Amateur Radio Satellite Tracking
Submitted by Dave Matthews, KI4PSR
Using a Basic Stamp with Hobby Servo Motors for Amateur Radio Satellite Tracking:
One of the aspects of the Amateur Radio hobby is the use of Low Earth Orbit (LEO) satellites for communications. These are satellites placed in orbit for Amateur Radio use. These satellites pass over the earth with durations for effective satellite communications of an average of 10 minutes for a given location. During this time Amateur Radio operators (Hams) can communicate through the satellite to other Hams who are under the same satellite footprint. (More information is available at http://www.amsat.org/)
For best satellite communication it is important to use a directional antenna system that is pointed at the satellite position and tracks the satellite’s position as it travels through space. ‘Keplarian’ data is available from a few locations that describe the satellites positions, and Ham software tools are available to convert that information into azimuth and elevation positions for a given location on earth. Many companies offer tracking rotator systems that use that software produced information delivered by serial or USB computer connections to drive azimuth and elevation motors to keep an antenna array pointed tracking the satellite. Most of these systems are designed for fixed base station use, and typically require 120V ac power for operation.
My goal was to produce a battery powered azimuth and elevation antenna positioner, using inexpensive hobby servo motors and gearboxes, for portable operation. Although typical portable satellite tracking is done manually with hand-held small directional antennas, I wanted an automatic tracking mechanism to allow me to operate hands-free.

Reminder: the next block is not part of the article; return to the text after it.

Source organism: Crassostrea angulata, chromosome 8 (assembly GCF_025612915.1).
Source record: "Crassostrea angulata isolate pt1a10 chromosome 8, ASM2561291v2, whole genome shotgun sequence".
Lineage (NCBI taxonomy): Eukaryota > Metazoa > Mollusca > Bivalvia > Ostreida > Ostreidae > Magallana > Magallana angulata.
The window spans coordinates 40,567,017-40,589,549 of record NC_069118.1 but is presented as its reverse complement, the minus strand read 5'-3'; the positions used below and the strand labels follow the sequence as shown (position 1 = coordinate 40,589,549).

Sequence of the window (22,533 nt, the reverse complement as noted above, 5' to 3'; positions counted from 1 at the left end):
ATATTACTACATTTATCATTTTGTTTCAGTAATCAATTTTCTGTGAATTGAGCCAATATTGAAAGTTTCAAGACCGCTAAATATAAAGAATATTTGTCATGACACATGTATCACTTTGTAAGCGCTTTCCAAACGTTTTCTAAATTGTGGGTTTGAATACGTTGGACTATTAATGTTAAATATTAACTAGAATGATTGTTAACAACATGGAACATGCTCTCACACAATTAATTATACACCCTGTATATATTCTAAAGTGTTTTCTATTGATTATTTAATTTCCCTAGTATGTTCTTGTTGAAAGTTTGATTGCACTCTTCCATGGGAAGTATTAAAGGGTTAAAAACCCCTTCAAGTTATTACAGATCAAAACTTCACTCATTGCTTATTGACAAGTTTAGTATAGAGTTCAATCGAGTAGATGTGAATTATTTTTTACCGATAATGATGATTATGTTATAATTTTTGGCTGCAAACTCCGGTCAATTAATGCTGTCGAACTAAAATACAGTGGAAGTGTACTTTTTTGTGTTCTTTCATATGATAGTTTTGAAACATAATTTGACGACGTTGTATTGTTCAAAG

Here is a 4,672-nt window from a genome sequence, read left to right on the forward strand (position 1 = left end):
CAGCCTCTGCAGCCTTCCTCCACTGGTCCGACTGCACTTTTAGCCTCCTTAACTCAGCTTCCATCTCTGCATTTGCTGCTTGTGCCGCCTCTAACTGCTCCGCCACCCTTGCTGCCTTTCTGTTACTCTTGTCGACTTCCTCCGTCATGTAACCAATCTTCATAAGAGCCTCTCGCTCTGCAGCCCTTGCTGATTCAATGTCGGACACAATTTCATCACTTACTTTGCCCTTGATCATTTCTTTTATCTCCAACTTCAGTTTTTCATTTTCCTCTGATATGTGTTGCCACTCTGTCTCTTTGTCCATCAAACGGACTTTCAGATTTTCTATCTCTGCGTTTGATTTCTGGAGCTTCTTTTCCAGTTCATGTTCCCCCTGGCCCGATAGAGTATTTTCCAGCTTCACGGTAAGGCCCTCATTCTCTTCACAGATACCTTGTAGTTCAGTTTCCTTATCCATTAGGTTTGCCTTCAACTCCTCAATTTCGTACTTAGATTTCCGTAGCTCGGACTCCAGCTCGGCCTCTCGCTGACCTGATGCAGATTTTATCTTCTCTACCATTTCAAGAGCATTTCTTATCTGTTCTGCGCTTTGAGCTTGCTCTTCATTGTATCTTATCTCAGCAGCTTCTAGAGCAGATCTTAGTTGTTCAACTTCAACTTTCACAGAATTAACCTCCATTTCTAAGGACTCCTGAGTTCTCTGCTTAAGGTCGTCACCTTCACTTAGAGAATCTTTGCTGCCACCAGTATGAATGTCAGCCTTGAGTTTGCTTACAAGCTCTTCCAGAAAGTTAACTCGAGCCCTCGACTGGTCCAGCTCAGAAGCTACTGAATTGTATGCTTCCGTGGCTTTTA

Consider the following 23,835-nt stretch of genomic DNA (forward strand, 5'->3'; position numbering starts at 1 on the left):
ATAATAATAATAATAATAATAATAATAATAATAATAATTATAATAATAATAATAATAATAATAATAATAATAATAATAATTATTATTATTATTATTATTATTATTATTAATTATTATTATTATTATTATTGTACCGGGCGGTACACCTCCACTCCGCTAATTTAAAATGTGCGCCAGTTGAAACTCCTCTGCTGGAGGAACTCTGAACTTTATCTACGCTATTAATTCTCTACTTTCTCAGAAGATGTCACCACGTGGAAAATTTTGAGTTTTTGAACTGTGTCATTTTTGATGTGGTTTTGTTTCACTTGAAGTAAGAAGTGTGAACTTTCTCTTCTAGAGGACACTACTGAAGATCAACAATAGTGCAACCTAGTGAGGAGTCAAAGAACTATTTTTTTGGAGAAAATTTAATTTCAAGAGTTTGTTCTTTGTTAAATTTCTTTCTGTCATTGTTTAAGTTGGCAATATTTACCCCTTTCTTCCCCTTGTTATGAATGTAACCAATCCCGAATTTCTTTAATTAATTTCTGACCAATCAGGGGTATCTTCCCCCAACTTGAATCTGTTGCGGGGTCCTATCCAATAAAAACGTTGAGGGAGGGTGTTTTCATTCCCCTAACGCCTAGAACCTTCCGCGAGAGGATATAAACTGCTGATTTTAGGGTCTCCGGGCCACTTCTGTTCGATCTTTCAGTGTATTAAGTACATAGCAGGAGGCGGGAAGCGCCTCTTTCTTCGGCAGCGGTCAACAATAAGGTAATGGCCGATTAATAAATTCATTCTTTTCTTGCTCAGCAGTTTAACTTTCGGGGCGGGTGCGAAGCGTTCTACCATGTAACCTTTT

The elevation rotator uses a ServoCity.com ‘Standard Servo Power Gearbox’ and a HiTech HS-7955TG servo motor. The azimuth rotator uses a ServoCity.com ‘HS-805/815BB Servo Power Gearbox’ and a HS-805BB servo motor. The rotators were assembled using the instructions included with the gearboxes, the azimuth gearbox modified to permit 360 degree rotation. During testing and program development, the elevation rotator often went to its limit of travel, with enough torque to shear teeth off of the gears! So metal gears replaced the stock nylon gears, and end-stop limit switches were added.
I mounted the rotator assembly on a sturdy Bogen tripod meant for heavy video camera use. With a compass and a level I can position the rotator assembly for magnetic north and horizontal positions. The control box I made has a few pushbuttons for manual operation, for example to park the antenna or test the system range of motion.
The servo motors are controlled by a Parallax ‘Board of Education’ development board holding a BS-2 Basic Stamp. In addition, a Parallax ‘ServoPAL’ is used to refresh the servos so they will hold position while the BS-2 processor is busy receiving position commands. I used the Parallax Serial LCD model# 27977 to display operator prompts and show current azimuth and elevation positions. The servo motors use 6V power, so I built a small regulator assembly to reduce the 12V radio power to 6V. The BS-2 processor receives position commands from the rotator control program built into Ham Radio Deluxe (HRD). ( http://www.ham-radio-deluxe.com/ ) I chose the Alpha Spid output from HRD, and the BS-2 program extracts the position information from a serial data stream sent by HRD. HRD does all of the satellite rotator control, as well as the uplink and downlink radios frequency control to compensate for the Doppler shifting of transmit and receive frequencies as the satellite approaches and departs the station’s position.
These hobby servo motors are adequate for this application but they have a good bit of deadband and backlash slop. The entire assembly will shake a bit while moving or when hit by a gust of wind. While the appearance looks unsteady, the result is perfectly acceptable tracking accuracy given the antenna’s beam width.
Schematic and Source Code Examples:
Contact Dave Matthews
Satellite Tracker Schematic (.pdf)
Satellite Tracker 07/16/09 (.zip)
Satellite Tracker 05/31/08 (.zip)